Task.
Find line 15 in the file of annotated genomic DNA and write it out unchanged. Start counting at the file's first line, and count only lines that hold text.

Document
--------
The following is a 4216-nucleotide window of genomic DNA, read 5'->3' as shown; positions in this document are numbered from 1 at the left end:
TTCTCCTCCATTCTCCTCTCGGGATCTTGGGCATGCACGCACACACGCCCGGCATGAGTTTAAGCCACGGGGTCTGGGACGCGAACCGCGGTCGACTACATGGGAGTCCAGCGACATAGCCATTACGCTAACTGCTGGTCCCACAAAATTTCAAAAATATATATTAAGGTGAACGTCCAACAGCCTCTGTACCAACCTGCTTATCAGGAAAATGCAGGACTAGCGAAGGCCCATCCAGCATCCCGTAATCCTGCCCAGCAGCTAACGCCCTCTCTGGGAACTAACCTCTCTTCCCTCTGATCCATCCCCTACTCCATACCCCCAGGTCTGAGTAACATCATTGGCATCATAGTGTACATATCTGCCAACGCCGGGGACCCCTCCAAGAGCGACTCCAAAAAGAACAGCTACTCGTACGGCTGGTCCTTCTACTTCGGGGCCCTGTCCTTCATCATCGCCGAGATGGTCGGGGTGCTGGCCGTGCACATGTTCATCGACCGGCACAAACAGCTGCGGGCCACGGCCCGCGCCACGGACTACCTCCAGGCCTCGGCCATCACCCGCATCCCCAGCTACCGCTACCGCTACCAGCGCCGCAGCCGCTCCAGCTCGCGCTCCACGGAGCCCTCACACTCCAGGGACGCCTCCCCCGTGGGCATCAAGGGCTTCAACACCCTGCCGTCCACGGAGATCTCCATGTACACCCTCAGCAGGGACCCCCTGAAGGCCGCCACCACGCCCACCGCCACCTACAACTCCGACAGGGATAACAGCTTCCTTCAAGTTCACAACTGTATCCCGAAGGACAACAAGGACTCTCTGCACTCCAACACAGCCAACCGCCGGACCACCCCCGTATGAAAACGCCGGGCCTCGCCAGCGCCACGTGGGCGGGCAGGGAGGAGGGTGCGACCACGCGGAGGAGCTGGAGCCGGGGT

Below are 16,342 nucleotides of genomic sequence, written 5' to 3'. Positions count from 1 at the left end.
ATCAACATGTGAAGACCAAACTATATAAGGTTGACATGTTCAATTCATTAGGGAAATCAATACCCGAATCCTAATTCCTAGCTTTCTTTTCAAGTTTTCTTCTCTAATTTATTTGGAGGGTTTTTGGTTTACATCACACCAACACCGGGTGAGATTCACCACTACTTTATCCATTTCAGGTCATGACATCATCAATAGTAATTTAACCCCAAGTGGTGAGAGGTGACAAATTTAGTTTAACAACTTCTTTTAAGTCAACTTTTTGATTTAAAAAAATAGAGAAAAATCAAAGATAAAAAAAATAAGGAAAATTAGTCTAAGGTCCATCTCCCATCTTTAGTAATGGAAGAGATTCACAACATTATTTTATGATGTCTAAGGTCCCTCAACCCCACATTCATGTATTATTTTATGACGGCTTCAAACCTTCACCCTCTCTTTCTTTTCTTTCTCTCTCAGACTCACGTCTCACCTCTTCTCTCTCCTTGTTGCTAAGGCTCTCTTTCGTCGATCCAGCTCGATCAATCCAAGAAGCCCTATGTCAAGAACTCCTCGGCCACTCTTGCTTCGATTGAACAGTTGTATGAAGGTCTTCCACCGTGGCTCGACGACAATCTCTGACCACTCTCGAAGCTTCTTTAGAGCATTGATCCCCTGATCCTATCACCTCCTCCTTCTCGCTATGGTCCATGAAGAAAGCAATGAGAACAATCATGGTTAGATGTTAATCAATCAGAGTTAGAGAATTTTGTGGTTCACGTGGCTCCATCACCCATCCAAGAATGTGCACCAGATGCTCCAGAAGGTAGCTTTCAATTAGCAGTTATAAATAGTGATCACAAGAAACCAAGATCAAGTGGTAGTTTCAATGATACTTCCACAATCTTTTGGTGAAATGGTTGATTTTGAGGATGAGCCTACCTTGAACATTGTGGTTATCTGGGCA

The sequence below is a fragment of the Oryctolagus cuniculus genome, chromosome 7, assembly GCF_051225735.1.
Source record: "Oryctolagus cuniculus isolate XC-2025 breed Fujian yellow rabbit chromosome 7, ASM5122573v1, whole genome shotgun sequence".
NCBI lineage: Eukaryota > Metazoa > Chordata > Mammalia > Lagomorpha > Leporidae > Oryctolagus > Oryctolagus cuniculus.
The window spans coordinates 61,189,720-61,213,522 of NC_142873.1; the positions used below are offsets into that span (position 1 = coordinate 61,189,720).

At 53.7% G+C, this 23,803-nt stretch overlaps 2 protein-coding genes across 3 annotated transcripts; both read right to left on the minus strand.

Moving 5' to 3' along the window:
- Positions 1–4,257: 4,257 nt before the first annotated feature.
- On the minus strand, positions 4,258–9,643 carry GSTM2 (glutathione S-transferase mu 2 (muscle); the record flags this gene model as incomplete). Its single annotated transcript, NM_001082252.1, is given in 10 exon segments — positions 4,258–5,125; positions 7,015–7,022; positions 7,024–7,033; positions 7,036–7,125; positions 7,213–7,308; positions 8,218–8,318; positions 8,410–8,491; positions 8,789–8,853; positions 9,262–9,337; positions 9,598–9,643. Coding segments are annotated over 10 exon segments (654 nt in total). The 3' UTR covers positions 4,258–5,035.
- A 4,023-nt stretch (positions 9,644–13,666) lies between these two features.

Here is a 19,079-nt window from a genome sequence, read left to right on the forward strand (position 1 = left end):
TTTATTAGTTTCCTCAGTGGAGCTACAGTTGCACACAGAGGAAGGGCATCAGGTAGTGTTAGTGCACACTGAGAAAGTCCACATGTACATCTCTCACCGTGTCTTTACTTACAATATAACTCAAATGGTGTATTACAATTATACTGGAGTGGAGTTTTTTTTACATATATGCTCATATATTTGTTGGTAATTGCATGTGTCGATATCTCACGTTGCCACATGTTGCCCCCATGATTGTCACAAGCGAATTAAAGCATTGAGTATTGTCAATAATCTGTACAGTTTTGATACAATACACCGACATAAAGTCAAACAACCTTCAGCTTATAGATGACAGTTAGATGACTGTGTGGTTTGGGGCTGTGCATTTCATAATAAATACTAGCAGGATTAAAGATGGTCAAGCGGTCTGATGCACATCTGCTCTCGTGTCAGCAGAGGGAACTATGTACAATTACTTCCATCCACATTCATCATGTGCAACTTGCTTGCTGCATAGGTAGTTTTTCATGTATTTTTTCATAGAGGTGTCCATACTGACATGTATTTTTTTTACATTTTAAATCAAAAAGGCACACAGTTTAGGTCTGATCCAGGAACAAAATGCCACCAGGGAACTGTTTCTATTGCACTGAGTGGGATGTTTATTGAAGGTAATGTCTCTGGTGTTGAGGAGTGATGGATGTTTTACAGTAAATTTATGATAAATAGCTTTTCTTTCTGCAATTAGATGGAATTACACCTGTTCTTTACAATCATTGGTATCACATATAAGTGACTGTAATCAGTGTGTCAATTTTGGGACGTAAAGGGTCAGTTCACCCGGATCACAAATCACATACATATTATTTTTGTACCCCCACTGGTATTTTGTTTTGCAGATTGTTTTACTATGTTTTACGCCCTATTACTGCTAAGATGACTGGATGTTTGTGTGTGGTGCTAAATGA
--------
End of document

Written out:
TTTATTAGTTTCCTCAGTGGAGCTACAGTTGCACACAGAGGAAGGGCATCAGGTAGTGTTAGTGCACACTGAGAAAGTCCACATGTACATCTCTCACCGTGTCTTTACTTACAATATAACTCAAATGGTGTATTACAATTATACTGGAGTGGAGTTTTTTTTACATATATGCTCATATATTTGTTGGTAATTGCATGTGTCGATATCTCACGTTGCCACATGTTGCCCCCATGATTGTCACAAGCGAATTAAAGCATTGAGTATTGTCAATAATCTGTACAGTTTTGATACAATACACCGACATAAAGTCAAACAACCTTCAGCTTATAGATGACAGTTAGATGACTGTGTGGTTTGGGGCTGTGCATTTCATAATAAATACTAGCAGGATTAAAGATGGTCAAGCGGTCTGATGCACATCTGCTCTCGTGTCAGCAGAGGGAACTATGTACAATTACTTCCATCCACATTCATCATGTGCAACTTGCTTGCTGCATAGGTAGTTTTTCATGTATTTTTTCATAGAGGTGTCCATACTGACATGTATTTTTTTTACATTTTAAATCAAAAAGGCACACAGTTTAGGTCTGATCCAGGAACAAAATGCCACCAGGGAACTGTTTCTATTGCACTGAGTGGGATGTTTATTGAAGGTAATGTCTCTGGTGTTGAGGAGTGATGGATGTTTTACAGTAAATTTATGATAAATAGCTTTTCTTTCTGCAATTAGATGGAATTACACCTGTTCTTTACAATCATTGGTATCACATATAAGTGACTGTAATCAGTGTGTCAATTTTGGGACGTAAAGGGTCAGTTCACCCGGATCACAAATCACATACATATTATTTTTGTACCCCCACTGGTATTTTGTTTTGCAGATTGTTTTACTATGTTTTACGCCCTATTACTGCTAAGATGACTGGATGTTTGTGTGTGGTGCTAAATGA